Changing Hierarchies in Early America

3882 words 16 pages
Changing Hierarchies in Early America

In “A Model of Christian Charity,” John Winthrop proposes to change the existing social and economic hierarchy. The old world social hierarchy divided the classes based on wealth and property. The highest class consisted of the king and royal family, then followed by the bishops. Next on the hierarchy were the nobles, gentlemen, and the wealthy. And at the bottom of the hierarchy of course, were the poor. Because of this extreme division, there was no middle ground between the wealthy and poor. That is, the old world hierarchy allowed the rich to hold power over the poor. The poor would live and work on the land in exchange for protection from the wealthy. In other words, the poor had to work as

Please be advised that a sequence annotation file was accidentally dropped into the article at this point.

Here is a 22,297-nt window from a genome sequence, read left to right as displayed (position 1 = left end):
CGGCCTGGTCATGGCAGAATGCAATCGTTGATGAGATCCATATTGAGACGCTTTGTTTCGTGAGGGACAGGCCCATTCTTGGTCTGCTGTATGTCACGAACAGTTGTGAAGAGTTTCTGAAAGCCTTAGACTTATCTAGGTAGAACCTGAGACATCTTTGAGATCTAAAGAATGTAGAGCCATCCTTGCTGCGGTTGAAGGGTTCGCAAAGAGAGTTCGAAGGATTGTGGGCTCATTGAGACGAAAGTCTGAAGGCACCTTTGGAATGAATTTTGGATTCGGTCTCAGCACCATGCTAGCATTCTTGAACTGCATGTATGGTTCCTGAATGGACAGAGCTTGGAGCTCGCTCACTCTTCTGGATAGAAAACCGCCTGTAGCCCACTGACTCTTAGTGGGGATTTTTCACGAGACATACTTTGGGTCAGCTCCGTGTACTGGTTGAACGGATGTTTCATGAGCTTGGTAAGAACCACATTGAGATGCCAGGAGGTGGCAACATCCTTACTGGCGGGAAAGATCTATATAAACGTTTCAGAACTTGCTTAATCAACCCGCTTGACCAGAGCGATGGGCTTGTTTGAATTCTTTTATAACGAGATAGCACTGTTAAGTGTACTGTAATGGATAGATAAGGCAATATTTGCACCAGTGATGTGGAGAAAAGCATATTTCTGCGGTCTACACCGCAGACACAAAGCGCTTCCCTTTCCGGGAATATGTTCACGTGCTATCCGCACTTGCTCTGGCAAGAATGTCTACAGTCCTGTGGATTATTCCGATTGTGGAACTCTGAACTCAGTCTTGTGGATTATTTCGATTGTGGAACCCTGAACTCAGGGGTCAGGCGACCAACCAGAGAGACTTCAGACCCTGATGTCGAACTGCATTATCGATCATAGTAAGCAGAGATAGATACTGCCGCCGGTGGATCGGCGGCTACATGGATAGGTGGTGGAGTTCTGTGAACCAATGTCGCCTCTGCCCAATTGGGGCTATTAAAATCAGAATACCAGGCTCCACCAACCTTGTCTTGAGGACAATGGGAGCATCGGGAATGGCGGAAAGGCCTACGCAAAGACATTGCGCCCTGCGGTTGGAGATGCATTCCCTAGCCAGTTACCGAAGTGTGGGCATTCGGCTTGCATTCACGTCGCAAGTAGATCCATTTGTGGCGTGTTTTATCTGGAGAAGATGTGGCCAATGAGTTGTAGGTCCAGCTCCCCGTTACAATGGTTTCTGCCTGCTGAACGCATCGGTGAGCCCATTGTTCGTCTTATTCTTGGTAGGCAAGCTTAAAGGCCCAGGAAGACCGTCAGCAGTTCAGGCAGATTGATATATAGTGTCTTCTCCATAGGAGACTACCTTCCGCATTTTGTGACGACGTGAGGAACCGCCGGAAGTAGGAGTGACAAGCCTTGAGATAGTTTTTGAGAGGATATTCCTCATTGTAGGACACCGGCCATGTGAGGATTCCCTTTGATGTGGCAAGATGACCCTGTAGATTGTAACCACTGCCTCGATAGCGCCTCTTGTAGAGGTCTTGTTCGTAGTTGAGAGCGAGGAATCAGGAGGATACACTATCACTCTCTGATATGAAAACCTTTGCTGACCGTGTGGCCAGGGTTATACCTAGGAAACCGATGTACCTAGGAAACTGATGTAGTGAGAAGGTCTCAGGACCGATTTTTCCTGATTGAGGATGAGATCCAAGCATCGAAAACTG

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That is, she wanted to prevent the old world ideas of the gender hierarchy from being established in the new community. The old world idea held that men were the highest on the gender hierarchy. This was especially restraining because it limited a lot of what women could do. For example, women could not hold office in the government or church. Women could not vote. Additionally, although women were taught to read and write, they had to do so carefully. Often, literate women ran the risk of overstepping their boundaries or causing disapproval from society. One example of this is Anne Hutchinson, who was excommunicated because of the hysteria she caused due to her reading the Bible. Hutchinson interpreted the scriptures herself, and began preaching out of her home. She believed she could preach the truth because God had spoken to her. However, the assembly of the court disagreed and confirmed it was rather the devil who had invaded her mind (Morgan 135). In fact, Winthrop was on the committee that banished her. Another example is Anne Hopkins, whose husband left her because she “lost her mind.” Winthrop wrote in his journal that Mrs. Hopkins suffered from “the loss of her understanding and reason … by occasion of her giving herself wholly to reading and writing” (Johnson 140). He believed that if Mrs. Hopkins acted like a “good Puritan wife” and spent her time doing “women’s” work instead of reading, she may not


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